Mindfulness - as a coping strategy

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Mindfulness has been described as “paying attention in a particular way: on purpose, in the present moment, and non judgmentally.”(Kabat-Zinn, 1994,p. 4). It is a technique where one focuses on the present, gradually letting go of thoughts about the past or the future. Mindfulness is becoming more popular as a technique to help people manage stress. Research suggests, for example, that individuals who have higher levels of mindfulness have increased performance in attention and cognitive flexibility (Moore &Malinowski, 2009); report higher levels of relationship satisfaction (Kozlowski, 2013), and lower levels of perceived stress (Roeser et al.,2013). As a therapeutic technique mindfulness has been shown to be effective through, for example, Mindfulness Based Cognitive Therapy and Mindfulness-Based Stress Reduction (Nevanper, 2012). Aims of Research: The argument offered here is that mindfulness is likely to act in the same way as other types of coping i.e. that it is not a ‘silver bullet’and that it is likely to be a preferred strategy used by some and not others. The aim of this research therefore is to compare the impact of mindfulness compared to other types of coping on well-being -operationalised as happiness, self compassion and stress.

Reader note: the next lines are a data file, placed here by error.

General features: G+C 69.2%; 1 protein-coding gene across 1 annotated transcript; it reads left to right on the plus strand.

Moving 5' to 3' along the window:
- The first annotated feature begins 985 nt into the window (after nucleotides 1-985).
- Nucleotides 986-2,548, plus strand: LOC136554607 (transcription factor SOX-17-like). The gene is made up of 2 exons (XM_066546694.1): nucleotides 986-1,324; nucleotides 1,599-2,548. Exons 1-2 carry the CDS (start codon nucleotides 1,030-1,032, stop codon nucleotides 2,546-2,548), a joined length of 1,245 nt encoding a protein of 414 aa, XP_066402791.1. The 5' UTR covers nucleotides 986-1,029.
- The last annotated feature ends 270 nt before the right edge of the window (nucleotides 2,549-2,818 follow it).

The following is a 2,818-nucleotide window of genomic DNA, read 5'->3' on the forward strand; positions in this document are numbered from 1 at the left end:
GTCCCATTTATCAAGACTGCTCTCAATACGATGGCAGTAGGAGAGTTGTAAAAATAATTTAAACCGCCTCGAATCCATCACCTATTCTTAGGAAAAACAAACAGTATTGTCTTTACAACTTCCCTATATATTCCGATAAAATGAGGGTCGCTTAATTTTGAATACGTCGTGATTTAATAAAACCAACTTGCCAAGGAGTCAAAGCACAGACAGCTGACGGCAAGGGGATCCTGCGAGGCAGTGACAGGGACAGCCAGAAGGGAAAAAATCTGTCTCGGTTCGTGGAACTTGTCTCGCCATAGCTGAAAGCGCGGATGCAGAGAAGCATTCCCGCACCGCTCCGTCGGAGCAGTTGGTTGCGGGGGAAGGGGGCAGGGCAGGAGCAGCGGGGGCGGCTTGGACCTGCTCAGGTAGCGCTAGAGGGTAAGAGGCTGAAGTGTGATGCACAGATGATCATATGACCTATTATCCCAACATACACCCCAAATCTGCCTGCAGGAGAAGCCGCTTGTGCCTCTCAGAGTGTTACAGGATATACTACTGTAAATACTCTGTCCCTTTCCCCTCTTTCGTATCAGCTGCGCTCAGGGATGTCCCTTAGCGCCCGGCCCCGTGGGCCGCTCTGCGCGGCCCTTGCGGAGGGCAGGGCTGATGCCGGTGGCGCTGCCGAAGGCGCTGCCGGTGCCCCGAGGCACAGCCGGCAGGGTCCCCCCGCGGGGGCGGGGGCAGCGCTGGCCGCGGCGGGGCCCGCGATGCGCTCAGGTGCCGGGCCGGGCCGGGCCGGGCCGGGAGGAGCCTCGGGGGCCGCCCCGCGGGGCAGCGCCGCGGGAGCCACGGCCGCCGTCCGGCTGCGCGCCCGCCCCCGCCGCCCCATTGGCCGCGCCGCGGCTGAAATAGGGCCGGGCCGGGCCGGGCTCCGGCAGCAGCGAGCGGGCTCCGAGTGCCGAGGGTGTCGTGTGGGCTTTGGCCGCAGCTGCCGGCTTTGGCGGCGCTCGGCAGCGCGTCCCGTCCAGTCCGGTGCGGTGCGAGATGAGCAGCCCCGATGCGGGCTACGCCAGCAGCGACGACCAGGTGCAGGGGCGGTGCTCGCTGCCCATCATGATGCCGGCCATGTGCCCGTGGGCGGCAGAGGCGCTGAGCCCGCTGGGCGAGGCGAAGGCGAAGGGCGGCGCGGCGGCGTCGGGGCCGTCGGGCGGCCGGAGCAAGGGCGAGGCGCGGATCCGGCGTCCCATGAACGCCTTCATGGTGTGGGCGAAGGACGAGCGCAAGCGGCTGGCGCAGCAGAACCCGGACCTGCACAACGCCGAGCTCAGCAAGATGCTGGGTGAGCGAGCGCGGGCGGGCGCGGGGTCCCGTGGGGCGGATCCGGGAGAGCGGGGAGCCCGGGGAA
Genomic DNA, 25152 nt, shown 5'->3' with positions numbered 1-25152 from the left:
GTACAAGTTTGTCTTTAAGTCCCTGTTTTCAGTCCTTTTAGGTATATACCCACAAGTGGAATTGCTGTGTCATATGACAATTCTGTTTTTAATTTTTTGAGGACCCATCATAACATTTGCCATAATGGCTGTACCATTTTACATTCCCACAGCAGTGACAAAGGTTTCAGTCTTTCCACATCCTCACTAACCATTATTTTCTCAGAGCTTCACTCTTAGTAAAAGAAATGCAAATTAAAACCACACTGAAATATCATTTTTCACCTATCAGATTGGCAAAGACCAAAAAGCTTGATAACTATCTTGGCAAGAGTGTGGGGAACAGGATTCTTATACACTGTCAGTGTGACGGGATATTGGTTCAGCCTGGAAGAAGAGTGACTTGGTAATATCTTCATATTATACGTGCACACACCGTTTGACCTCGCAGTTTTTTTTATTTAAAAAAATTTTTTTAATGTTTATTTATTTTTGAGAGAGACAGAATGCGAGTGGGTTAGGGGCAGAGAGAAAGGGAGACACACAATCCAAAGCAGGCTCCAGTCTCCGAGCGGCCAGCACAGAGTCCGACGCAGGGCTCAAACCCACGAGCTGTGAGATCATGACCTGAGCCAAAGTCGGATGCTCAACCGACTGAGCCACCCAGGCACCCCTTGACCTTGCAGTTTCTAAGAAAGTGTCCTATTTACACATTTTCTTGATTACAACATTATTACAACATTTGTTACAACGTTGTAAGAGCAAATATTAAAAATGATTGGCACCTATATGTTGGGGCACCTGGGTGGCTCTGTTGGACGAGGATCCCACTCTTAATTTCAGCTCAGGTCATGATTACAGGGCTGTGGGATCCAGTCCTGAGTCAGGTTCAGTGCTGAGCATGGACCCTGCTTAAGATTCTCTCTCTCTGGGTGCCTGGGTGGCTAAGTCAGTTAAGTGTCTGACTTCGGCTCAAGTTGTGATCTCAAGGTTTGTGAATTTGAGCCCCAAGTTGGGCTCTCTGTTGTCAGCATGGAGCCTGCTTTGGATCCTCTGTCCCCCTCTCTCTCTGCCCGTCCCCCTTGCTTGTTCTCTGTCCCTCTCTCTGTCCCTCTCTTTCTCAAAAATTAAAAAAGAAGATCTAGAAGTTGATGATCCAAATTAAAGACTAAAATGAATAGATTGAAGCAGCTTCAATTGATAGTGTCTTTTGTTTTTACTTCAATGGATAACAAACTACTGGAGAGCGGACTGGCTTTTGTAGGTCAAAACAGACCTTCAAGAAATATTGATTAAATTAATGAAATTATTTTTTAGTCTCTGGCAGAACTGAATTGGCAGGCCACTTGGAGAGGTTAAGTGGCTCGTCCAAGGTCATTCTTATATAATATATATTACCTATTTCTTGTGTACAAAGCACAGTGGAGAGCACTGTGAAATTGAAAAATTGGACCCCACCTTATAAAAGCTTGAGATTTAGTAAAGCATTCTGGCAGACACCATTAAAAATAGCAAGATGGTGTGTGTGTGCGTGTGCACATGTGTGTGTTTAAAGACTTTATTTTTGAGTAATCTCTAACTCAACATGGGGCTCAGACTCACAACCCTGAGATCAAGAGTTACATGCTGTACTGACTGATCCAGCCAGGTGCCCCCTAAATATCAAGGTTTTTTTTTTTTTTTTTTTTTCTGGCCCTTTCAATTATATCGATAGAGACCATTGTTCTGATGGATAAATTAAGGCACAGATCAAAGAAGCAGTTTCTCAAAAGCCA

Original languageEnglish
Pages (from-to)14-18
Number of pages5
Issue number2
Publication statusPublished - Jun 2015


  • Stress, Coping, Mindfulness

ASJC Scopus subject areas

  • General Health Professions


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